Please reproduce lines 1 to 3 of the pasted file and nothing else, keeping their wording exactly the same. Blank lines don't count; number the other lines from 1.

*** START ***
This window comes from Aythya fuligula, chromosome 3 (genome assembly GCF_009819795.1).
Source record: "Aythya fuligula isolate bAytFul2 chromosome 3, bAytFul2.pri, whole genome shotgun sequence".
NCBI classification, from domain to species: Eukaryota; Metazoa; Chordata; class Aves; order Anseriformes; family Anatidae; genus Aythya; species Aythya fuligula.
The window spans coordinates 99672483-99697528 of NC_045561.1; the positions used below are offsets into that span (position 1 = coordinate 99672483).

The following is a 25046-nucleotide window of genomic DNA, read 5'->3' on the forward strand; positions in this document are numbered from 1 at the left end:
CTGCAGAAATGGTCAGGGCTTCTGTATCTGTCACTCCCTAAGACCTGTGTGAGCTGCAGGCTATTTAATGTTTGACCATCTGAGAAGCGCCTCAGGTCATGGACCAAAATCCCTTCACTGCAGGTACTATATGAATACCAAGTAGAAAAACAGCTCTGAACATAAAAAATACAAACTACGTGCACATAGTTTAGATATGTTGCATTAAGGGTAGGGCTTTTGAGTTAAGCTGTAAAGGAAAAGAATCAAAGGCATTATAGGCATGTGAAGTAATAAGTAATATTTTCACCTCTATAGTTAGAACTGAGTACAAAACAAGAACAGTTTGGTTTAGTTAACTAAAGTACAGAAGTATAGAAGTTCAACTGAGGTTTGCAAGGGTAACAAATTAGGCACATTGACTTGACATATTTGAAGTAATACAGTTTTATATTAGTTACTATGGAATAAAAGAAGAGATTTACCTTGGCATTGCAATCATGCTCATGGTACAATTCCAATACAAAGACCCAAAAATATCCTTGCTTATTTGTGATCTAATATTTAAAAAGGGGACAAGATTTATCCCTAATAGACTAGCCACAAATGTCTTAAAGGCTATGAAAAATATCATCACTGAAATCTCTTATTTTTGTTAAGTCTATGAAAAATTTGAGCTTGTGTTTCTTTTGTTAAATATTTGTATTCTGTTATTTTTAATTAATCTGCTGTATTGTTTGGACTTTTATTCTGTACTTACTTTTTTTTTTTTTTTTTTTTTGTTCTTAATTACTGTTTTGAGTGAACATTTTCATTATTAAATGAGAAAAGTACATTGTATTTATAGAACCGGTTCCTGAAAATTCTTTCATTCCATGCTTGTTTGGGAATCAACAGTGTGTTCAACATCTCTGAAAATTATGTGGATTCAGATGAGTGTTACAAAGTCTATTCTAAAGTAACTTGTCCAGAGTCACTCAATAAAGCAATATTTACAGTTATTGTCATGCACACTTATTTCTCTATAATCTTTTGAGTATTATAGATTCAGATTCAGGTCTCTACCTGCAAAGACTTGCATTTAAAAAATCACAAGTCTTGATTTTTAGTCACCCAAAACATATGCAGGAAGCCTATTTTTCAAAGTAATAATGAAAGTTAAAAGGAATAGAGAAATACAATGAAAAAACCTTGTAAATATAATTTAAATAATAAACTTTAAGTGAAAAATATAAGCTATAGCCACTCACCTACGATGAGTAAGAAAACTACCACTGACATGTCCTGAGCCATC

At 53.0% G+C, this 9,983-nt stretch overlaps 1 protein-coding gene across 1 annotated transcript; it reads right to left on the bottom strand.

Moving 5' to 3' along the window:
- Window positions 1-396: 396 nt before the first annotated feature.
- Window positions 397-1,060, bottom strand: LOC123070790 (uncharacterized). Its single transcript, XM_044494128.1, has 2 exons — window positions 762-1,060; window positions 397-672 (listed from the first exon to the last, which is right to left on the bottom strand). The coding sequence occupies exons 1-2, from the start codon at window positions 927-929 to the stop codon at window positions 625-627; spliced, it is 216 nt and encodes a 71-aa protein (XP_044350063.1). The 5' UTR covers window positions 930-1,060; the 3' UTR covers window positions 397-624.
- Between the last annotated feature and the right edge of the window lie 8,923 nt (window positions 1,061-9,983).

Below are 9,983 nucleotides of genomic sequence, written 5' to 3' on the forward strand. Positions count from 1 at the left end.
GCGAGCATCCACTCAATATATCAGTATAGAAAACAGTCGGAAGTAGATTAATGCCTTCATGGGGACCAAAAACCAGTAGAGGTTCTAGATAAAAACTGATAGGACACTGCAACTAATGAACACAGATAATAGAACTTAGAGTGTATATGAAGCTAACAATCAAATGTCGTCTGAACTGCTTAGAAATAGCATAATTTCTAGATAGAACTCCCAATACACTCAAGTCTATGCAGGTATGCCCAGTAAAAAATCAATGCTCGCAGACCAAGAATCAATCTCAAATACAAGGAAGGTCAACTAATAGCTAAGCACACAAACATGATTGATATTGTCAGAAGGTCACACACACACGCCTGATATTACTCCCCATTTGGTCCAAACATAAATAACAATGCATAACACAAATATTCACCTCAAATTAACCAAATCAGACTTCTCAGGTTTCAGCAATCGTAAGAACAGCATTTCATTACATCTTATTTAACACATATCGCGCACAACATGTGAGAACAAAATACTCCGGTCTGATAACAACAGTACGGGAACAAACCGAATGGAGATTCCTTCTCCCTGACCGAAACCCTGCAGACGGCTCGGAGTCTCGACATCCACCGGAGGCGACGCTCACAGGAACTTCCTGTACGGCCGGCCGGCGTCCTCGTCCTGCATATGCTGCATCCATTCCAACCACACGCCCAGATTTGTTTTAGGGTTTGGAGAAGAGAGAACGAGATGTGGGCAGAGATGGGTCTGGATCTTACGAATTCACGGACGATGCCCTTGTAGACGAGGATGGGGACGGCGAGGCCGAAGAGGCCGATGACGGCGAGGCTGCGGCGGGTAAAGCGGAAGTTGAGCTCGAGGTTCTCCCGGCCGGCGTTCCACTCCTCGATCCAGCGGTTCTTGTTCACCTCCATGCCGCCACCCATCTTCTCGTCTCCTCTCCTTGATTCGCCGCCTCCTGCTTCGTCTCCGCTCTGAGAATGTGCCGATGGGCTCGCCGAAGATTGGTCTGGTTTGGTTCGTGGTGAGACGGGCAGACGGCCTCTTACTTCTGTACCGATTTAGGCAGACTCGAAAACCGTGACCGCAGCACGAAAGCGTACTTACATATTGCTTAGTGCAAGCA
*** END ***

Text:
This window comes from Aythya fuligula, chromosome 3 (genome assembly GCF_009819795.1).
Source record: "Aythya fuligula isolate bAytFul2 chromosome 3, bAytFul2.pri, whole genome shotgun sequence".
NCBI classification, from domain to species: Eukaryota; Metazoa; Chordata; class Aves; order Anseriformes; family Anatidae; genus Aythya; species Aythya fuligula.